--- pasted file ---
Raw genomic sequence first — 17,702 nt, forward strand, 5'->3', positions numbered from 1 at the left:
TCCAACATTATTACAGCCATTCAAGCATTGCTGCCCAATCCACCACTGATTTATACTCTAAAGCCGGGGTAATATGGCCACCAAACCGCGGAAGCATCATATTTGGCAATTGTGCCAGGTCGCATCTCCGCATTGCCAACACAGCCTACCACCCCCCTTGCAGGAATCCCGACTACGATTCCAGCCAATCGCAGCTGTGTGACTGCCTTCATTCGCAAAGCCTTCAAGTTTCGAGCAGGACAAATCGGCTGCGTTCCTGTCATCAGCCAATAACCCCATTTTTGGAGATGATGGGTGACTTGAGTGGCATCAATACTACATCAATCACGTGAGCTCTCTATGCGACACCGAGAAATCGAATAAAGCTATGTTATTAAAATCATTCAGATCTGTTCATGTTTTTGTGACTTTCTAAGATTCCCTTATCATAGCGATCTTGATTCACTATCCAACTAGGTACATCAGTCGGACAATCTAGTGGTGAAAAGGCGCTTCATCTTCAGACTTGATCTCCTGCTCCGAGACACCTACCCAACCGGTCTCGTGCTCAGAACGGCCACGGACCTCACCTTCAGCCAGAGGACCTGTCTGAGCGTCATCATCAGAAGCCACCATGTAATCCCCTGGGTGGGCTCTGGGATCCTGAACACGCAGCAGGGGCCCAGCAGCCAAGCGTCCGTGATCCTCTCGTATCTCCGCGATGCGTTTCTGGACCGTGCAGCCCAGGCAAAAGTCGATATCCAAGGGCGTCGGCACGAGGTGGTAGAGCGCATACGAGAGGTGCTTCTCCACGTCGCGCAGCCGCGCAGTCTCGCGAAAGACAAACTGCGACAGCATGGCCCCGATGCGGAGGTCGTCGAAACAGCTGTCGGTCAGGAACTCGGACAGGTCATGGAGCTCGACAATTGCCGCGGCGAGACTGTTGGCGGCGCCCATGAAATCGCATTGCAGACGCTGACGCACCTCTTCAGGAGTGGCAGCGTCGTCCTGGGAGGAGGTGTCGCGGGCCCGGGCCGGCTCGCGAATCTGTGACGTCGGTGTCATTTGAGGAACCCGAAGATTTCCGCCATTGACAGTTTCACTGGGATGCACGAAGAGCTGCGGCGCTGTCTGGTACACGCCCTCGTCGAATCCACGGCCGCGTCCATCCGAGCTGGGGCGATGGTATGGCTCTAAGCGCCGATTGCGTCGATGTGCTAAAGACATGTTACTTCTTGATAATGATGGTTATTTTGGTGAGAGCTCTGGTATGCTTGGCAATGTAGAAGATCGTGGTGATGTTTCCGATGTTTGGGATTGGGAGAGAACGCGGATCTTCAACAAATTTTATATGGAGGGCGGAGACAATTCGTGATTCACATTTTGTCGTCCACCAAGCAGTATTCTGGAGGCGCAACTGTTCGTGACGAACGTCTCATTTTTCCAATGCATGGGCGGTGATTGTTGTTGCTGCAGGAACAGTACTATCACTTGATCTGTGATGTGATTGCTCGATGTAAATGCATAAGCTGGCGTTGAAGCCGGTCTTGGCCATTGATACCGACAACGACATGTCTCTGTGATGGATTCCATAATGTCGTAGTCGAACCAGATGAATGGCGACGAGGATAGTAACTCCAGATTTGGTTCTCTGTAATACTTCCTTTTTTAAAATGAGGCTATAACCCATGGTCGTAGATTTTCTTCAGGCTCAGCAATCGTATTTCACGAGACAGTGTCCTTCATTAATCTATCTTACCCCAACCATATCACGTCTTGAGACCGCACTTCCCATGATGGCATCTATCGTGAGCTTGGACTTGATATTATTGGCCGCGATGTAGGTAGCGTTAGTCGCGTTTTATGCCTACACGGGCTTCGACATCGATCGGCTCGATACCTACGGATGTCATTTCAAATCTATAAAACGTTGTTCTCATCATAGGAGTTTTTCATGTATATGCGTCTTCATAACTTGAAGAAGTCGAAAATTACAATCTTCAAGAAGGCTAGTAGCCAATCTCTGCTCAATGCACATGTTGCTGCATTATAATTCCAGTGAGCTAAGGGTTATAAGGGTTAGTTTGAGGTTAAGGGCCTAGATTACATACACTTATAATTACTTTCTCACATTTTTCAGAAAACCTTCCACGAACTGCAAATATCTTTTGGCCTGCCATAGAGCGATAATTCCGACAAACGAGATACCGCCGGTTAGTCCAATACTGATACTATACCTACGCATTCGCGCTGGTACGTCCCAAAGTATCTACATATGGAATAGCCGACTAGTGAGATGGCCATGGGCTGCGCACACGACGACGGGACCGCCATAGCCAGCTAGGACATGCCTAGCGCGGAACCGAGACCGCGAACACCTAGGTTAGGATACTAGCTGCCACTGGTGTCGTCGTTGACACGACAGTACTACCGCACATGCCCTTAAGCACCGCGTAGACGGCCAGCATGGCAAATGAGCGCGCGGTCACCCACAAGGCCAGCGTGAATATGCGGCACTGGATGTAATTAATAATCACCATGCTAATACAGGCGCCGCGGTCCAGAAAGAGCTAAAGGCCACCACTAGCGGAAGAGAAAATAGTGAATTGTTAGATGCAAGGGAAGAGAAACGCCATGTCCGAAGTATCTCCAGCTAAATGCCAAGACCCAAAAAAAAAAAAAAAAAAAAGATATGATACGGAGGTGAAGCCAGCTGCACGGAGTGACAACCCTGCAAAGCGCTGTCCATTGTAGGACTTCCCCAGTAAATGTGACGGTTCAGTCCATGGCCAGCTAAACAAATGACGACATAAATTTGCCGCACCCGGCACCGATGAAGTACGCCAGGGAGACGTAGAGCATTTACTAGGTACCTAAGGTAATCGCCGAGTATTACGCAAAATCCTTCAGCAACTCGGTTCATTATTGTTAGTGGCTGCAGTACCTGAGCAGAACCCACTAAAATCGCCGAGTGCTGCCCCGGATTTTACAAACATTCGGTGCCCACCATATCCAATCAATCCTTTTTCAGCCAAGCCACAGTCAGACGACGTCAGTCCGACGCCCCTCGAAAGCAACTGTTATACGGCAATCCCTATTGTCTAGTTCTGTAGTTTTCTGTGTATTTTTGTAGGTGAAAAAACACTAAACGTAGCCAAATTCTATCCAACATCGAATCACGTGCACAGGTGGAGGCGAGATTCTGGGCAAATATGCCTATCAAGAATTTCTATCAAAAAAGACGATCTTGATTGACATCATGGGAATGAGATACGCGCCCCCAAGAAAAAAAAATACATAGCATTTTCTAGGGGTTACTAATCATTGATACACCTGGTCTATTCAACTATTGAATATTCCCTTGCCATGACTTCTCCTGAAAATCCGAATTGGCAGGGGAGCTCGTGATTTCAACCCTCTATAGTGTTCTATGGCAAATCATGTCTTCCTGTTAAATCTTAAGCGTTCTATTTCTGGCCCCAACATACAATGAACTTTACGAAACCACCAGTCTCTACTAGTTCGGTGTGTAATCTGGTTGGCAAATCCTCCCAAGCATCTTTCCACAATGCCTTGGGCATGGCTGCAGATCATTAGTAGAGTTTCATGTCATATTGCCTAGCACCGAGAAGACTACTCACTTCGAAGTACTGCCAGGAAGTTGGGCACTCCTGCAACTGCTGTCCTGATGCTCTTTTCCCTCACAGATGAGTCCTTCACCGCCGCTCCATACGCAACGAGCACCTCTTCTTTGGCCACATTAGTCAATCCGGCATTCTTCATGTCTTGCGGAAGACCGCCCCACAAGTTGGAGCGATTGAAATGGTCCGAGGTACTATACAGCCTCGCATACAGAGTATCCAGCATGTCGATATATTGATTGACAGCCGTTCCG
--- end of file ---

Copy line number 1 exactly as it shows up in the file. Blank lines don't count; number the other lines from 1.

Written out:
Raw genomic sequence first — 17,702 nt, forward strand, 5'->3', positions numbered from 1 at the left: